To probe this further the researchers measured the activity of neurons in the striatum by inserting an electrode in the brain of live obese and lean mice. These recordings showed that during movement there was less overall firing in the brain of obese mice.

In order to test if these brain regions and neurons were indeed responsible for the lower activity observed in obese mice, the researchers used a special set of mice. These mice are specially modified to express a molecule that is usually produced by active Dopamine signaling via D2R binding (Gi) coupled to an opiod receptor only in the neurons of the striata that naturally express D2R. This allows Gi to be uniquely switched on by use of a synthetic chemical (Salvinorin B). When Gi is artificially produced by the D2R expressing neurons of the striatum both lean mice and obese mice become more active.

Reducing the D2R levels artificially in the neurons of the striatum results in mice with lower activity levels however these mice were not more susceptible to weight gain. Nor are mice with low D2R binding in the beginning of the diet predisposed to weight gain.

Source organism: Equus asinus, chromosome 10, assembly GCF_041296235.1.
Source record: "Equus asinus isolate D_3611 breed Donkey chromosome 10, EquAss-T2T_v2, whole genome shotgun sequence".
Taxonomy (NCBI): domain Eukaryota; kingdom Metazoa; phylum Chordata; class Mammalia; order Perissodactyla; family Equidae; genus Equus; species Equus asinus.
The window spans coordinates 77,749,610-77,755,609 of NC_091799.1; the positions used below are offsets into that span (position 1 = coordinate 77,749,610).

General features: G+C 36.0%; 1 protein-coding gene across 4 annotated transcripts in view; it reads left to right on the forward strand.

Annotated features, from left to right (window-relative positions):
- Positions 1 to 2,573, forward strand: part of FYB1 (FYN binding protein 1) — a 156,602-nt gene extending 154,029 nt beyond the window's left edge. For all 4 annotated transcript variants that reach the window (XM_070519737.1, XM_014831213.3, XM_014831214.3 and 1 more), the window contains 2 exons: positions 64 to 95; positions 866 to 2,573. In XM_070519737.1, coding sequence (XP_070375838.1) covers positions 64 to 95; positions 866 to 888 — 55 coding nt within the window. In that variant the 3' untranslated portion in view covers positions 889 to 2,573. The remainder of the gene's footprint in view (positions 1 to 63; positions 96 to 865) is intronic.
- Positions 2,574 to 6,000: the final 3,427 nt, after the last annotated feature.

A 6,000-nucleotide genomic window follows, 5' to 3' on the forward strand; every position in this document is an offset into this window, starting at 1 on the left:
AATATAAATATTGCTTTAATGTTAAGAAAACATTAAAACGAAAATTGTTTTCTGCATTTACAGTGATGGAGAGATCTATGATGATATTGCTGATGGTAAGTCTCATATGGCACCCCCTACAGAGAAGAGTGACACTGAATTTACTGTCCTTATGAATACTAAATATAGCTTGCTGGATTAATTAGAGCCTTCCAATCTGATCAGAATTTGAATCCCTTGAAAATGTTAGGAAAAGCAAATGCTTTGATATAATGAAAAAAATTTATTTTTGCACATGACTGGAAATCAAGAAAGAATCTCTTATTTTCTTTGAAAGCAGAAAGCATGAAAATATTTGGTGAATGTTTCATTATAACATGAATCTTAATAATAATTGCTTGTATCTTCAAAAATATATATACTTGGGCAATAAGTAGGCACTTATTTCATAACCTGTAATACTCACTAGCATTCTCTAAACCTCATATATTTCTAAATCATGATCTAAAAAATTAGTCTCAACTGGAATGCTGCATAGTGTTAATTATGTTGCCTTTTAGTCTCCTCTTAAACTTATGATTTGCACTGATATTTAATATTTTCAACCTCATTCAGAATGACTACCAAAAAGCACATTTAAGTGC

Take homes from the study

Experiments on animal behaviour are difficult and sometimes hard to extend beyond specific cases because genetic and environmental effects play a large role in shaping observed behaviour and this study is no different. These data convincingly argue that in mice, obesity is accompanied by and not caused by lack of activity. It also gives us a perspective on how integrated an animal’s body and mind are. At the very least it makes us think that in combating obesity, a role for the mind cannot be ignored.


1. Basal Ganglia Dysfunction Contributes to Physical Inactivity in Obesity. Danielle M. Friend, Kavya Devarakonda, Timothy J. O’Neal, Miguel Skirzewski, Ioannis Papazoglou, Alanna R. Kaplan, Jeih-San Liow, Juen Guo, Sushil G. Rane, Marcelo Rubinstein, Veronica A. Alvarez, Kevin D. Hall, Alexxai V. Kravitz, Cell Metab. 2017 Feb 7

2. The mysterious case of the public health guideline that is (almost) entirely ignored: call for a research agenda on the causes of the extreme avoidance of physical activity in obesity. Ekkekakis P, Vazou S, Bixby WR, Georgiadis E, Obes Rev. 2016 Apr;17(4):313-29

3. Exercise does not feel the same when you are overweight: the impact of self-selected and imposed intensity on affect and exertion, P Ekkekakis and E Lind, International Journal of Obesity (2006) 30, 652–660

4. Reward mechanisms in obesity: new insights and future directions. Kenny PJ. Neuron. 2011 Feb 24;69(4):664-79.

5. Obesity and addiction: neurobiological overlaps (Is food addictive). Volkow ND, Wang GJ, Tomasi D, Baler RD. Obes Rev. 2013 Jan;14(1):2-18.

6. Do Dopaminergic Impairments Underlie Physical Inactivity in People with Obesity? Kravitz AV, O’Neal TJ, Friend DM, Front Hum Neurosci. 2016 Oct 14;10:514. eCollection 2016.

7. Increases in Physical Activity Result in Diminishing Increments in Daily Energy Expenditure in Mice. Timothy J. O’Neal,, Danielle M. Friend, Juen Guo, Kevin D. Hall, Alexxai V. Kravitz Curr Biol. 2017 Feb 6;27(3):423-430.